Forsythias are one of those welcome signs of spring, a reassurance that warmer, sunny days are on the way. The branches of these deciduous shrubs with their bright yellow flowers are like rays of sunshine in the garden. My house came with one planted in the middle of a stretch of backyard. Planted in a row, they also make a dazzling hedge at the edge of my property, with non-descript green leaves filling in the space after the flowers have died back. In this article, I’m going to share the best time of year for pruning forsythia branches, and why timing is so important.
Hardy down to USDA zone 3, forsythia bushes are fast growing and reach about 10 feet (three meters) tall and equally wide if you don’t keep them trimmed. It’s likely you’ll want to prune your forsythia to maintain a manageable size. When planting, do be mindful of the eventual proportions you’d like your forsythia to be. This hardy shrub is also deer resistant and salt tolerant.
Forsythias are one of those spring-flowering bloomers with branches that can be cut in the late winter to force indoors—an even earlier harbinger of spring!
When is the right time for pruning forsythia?
Timing is key when it comes to pruning forsythia because if you leave it too late in the season, you risk lopping off next year’s flowers. You want to wait for your shrub to bloom in the spring and then once that brilliant display fades and the leaves start to appear, it’s time to prune.
The reason you don’t want to prune too late after the leaves come out and the flowers die off is because next year’s flowers grow on this year’s wood. Mine blooms in April or early May, so I try to prune soon after the leaves come out, before July. The earlier you prune, the easier it will be to discern the cuts you’d like to make without too much foliage getting in the way.
If you’ve planted a brand new forsythia from the nursery, wait until it’s established before pruning, usually about two to three years. You can remove the odd errant branch, if necessary, but the plant shouldn’t require a heavy pruning.
How do you prune forsythia?
Depending on the thickness of the branches, you could use bypass pruners if they’re thinner (this is what I use to cut branches for forcing, too), or loppers if you need to put some strength into cutting a branch with a thicker diameter. Make sure whichever tool you use is clean.
When pruning well-established shrubs that are a bit overgrown, it’s generally recommended that you prune no more than about a third. Start by looking around the shrub for the oldest stems that no longer produce leaves. These dead canes can be cut right off or to ground level. Thin out any branches that are a bit wonky and out of place.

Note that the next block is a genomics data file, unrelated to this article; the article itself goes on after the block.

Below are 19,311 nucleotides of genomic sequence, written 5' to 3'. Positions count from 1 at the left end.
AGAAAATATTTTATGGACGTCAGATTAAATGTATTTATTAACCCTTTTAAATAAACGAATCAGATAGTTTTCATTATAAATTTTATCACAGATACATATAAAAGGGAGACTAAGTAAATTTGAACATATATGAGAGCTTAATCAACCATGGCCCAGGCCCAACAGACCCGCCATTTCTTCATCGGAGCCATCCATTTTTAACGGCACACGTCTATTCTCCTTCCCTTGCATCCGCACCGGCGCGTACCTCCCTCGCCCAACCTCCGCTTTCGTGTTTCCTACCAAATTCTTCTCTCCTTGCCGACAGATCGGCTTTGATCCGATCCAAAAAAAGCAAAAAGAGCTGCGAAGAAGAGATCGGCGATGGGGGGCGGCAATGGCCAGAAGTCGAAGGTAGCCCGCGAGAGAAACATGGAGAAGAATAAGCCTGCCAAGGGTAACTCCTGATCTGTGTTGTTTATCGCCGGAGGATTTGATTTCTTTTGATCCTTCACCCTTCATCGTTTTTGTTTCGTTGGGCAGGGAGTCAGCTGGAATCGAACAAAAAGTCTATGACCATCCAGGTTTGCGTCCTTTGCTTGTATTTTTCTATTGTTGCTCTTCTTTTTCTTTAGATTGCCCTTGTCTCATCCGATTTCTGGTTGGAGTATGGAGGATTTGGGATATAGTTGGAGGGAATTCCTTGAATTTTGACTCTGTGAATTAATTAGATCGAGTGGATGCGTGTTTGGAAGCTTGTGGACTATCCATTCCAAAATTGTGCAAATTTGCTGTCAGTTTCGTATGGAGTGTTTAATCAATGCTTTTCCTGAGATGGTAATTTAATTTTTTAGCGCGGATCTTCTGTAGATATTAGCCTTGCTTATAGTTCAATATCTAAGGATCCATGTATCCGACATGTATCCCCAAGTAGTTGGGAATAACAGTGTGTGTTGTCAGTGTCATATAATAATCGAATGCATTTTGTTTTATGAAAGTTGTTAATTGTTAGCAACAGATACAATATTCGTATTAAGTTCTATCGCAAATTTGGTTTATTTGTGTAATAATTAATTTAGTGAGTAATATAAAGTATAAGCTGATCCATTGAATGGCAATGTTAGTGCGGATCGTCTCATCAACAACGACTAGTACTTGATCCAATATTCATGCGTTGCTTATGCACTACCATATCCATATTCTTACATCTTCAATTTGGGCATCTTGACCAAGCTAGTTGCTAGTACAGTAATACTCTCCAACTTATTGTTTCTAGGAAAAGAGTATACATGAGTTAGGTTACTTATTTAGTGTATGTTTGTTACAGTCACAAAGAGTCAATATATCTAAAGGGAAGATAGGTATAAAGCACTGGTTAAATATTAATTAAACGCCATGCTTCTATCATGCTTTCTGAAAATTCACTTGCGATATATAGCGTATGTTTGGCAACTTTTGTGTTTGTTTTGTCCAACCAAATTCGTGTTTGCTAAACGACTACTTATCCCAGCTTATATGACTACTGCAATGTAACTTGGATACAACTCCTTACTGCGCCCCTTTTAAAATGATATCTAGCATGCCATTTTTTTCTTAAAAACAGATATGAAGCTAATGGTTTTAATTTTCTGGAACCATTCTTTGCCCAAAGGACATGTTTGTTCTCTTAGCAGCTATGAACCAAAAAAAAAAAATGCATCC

You’ll also want to take out some of the main stems through the center of the shrub. This exposes the middle to more sunlight and airflow, helping with flower production. When pruning new canes to thin out your forsythia shrub, cut right back to where the stem comes out of an older branch, or at the base of the plant. Avoid simply cutting off the tips or parts of a branch as lateral stems will sprout from them. Consequently, that’s the only place where the new flowers will grow since they only bloom on old wood. It also results in unsightly shoots.
Rejuvenating an overgrown forsythia
If you want to really cut back an overgrown forsythia, you could try the coppicing method, which will rejuvenate it completely. Sean James explains coppicing pretty thoroughly in a video he produced, where he uses a reciprocating saw to coppice a deutzia. However, you can do this with most multi-stem deciduous shrubs, including forsythias. A hard pruning like this can be done every three to four years. And this technique can be done in late winter or early spring, while the shrub is still dormant.
Pruning a forsythia shape
Some gardeners like to prune their forsythia into a perfect sphere. Others trim so that all the branches stick up at the same length, kind of like an upside down broom. I prefer a more natural, wild look, where branches reach different lengths, with the longer ones bowing gracefully in a gentle arc and other ones standing straight up.
Earlier I mentioned a forsythia hedge. My yard came with one that divides part of my backyard from my neighbors’ property. They prune their side a little neater, like a real hedge. They’ll go in and take out some of the new shoots in the summer when it becomes unruly. My side grows a little wilder. You can use a hedge trimmer for this task. It does involve pruning the tips of branches, which I recommended against earlier. However, it’s necessary for that hedge shape. It does result in less flowers in the spring, and a more disorganized center of the shrub. But it should fill in nicely and provide privacy. You may wish to do a thorough rejuvenation every few years, which will result in a temporary lack of privacy—if that’s the reason for the hedge!